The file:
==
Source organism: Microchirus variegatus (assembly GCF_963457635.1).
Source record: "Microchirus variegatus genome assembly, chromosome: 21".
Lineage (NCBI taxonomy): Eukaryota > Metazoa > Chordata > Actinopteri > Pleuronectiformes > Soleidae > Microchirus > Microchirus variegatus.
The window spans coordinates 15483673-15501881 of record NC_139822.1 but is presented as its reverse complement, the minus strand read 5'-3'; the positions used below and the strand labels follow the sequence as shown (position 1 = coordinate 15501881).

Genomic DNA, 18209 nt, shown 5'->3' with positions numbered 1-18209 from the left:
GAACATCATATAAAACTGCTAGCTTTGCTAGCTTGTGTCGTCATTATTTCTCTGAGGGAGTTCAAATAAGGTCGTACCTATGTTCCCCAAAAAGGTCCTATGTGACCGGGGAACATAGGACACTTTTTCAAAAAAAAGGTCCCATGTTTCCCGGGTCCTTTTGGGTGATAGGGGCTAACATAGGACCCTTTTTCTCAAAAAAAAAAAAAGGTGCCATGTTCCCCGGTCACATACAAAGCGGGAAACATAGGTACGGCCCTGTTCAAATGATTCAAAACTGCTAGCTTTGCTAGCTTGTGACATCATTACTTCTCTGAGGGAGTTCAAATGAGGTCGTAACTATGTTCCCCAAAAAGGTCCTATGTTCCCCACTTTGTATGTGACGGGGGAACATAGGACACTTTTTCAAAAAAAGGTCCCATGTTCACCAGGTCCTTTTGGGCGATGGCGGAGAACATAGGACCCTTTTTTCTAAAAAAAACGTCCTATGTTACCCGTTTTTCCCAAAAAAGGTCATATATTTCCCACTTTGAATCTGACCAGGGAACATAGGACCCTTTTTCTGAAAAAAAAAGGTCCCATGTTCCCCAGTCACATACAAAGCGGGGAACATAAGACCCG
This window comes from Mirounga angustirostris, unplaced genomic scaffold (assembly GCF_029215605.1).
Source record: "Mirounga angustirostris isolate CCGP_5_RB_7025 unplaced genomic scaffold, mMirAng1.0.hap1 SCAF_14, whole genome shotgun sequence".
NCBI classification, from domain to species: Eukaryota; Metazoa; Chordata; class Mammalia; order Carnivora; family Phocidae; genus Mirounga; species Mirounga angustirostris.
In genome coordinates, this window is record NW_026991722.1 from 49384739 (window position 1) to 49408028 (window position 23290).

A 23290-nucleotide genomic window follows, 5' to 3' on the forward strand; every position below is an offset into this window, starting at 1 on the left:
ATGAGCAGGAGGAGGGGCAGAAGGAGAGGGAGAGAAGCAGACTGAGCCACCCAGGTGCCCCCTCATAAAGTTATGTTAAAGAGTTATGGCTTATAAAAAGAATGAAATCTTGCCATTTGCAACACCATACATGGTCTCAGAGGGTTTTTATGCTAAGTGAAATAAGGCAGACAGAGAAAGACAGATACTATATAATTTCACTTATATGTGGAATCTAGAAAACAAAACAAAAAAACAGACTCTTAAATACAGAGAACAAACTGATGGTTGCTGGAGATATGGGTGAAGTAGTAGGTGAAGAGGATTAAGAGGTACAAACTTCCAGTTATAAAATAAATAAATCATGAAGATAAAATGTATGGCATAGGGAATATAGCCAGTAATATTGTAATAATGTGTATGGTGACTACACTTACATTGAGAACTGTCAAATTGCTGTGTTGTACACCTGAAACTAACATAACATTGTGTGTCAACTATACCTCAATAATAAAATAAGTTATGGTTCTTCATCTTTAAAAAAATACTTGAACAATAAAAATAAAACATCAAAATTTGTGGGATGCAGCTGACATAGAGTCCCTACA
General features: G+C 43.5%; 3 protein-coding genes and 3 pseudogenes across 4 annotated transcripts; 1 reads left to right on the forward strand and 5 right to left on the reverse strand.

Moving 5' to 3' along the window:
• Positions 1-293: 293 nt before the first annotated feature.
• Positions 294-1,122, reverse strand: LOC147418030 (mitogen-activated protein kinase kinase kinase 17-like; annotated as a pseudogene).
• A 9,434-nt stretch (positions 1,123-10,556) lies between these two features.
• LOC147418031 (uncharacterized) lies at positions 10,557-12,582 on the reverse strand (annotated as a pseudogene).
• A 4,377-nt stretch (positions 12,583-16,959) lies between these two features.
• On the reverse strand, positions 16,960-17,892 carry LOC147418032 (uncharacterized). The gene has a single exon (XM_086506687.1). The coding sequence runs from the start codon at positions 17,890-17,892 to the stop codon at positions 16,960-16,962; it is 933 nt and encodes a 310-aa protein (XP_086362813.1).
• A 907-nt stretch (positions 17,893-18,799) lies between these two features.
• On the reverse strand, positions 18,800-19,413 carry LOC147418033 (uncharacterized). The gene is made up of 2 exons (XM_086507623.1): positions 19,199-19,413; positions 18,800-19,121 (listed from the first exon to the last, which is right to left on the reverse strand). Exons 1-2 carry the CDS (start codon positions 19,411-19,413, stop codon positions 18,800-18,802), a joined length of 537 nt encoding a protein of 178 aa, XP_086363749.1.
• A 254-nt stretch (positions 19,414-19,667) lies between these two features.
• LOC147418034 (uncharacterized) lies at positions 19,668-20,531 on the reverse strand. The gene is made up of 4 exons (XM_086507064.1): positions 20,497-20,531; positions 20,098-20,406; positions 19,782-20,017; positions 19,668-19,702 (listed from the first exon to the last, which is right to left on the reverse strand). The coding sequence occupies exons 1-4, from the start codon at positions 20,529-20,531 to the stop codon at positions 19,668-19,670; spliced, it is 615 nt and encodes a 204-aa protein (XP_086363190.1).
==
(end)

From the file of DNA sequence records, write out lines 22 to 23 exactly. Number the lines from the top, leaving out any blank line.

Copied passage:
• On the reverse strand, positions 18,800-19,413 carry LOC147418033 (uncharacterized). The gene is made up of 2 exons (XM_086507623.1): positions 19,199-19,413; positions 18,800-19,121 (listed from the first exon to the last, which is right to left on the reverse strand). Exons 1-2 carry the CDS (start codon positions 19,411-19,413, stop codon positions 18,800-18,802), a joined length of 537 nt encoding a protein of 178 aa, XP_086363749.1.
• A 254-nt stretch (positions 19,414-19,667) lies between these two features.